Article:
Predictive Mapping of Crime by ProMap: accuracy, units of analysis, and the environmental backcloth
MetadataShow full item record
This chapter concerns the forecasting of crime locations using burglary as an example. An overview of research concerned with when and where burglaries occur is provided, with an initial focus on patterns of risk at the individual household level. Of central importance is evidence that as well as being geographically concentrated (at a range of geographic scales), burglary clusters in space and time more than would be expected if patterns of crime were simply the result of some places being more attractive to offenders than others. One theoretical framework regarding offender spatial decision making is discussed and consideration given to how features of the urban environment which affect the accessibility of places (e.g., road networks or social barriers) might shape patterns of offending. A simple mathematical model informed by the research discussed is then presented and tested as to its accuracy in the prediction of burglary locations. The model is tested against chance expectation and popular methods of crime hot-spotting extant and found to outperform both. Consideration of the importance of different units of analysis is a recurrent theme throughout the chapter, whether this concerns the intended policy purpose of crime forecasts made, the spatial resolution of different types of data analyzed, or the attention given to the dimension of time - a unit of analysis often overlooked in this type of work. The chapter concludes with a discussion of means of developing the approach described, combining it with others, and using it, inter alia, to optimize police patrol routes.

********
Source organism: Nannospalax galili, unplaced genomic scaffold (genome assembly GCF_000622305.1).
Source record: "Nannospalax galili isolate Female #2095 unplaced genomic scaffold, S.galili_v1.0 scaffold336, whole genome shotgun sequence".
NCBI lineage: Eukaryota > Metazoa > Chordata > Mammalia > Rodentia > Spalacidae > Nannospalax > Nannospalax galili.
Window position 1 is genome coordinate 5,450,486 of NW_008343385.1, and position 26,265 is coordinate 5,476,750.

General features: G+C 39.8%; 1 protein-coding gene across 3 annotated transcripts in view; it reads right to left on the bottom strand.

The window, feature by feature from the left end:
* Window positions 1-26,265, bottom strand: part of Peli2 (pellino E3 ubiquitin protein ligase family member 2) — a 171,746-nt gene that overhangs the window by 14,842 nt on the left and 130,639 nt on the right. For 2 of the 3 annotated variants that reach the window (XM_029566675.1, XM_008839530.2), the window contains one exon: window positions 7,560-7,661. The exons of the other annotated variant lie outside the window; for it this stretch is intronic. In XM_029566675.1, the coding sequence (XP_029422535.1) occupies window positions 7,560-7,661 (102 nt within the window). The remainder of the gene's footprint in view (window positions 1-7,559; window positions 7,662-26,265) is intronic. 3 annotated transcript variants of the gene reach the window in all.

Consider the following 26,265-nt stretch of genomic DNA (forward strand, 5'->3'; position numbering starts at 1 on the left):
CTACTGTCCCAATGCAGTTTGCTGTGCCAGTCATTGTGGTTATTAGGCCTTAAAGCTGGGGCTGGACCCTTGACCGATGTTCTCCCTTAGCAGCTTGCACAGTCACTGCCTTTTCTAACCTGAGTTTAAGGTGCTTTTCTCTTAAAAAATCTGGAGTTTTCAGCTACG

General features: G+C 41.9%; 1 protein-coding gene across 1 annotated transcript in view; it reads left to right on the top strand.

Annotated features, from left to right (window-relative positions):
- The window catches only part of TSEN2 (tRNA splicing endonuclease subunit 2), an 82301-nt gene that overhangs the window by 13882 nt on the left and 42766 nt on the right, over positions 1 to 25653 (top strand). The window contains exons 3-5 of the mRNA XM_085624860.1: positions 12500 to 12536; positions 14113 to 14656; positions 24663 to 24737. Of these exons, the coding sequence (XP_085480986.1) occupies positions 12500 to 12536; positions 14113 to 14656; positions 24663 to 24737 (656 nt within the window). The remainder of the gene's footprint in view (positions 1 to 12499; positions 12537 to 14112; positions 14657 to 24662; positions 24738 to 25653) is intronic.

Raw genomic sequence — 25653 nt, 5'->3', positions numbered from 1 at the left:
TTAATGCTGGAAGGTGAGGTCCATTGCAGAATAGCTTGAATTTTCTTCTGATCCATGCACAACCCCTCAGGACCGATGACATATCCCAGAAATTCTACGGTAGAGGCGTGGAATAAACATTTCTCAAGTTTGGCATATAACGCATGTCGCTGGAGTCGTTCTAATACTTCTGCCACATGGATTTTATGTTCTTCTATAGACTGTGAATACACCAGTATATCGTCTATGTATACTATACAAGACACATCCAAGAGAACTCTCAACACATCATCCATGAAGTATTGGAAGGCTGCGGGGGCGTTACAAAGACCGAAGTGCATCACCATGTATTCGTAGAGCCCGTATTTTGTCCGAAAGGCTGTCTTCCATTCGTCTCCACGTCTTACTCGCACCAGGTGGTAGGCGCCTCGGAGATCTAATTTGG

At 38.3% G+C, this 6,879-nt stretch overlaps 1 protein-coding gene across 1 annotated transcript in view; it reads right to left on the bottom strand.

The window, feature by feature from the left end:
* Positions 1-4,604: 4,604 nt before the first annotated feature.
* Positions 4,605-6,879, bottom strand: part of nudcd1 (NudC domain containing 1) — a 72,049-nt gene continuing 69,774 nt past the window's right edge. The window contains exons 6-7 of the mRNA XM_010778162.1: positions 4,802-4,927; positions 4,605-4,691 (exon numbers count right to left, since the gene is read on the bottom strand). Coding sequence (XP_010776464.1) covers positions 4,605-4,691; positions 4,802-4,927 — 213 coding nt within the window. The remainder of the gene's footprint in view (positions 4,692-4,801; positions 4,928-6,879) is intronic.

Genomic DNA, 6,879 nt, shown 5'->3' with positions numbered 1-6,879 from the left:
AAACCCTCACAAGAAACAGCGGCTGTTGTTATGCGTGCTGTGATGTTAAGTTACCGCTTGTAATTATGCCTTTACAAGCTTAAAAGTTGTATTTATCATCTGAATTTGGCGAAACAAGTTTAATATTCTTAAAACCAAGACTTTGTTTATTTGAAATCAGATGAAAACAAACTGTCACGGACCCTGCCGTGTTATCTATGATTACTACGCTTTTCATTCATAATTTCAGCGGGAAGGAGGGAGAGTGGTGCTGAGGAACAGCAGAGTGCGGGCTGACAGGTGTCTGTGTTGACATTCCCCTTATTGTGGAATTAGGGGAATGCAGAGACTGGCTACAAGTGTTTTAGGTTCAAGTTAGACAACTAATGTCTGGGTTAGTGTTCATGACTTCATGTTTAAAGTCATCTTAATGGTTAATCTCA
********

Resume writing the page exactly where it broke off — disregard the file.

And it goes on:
Putting crime in its place : units of analysis in geographic criminology
Criminology not elsewhere classified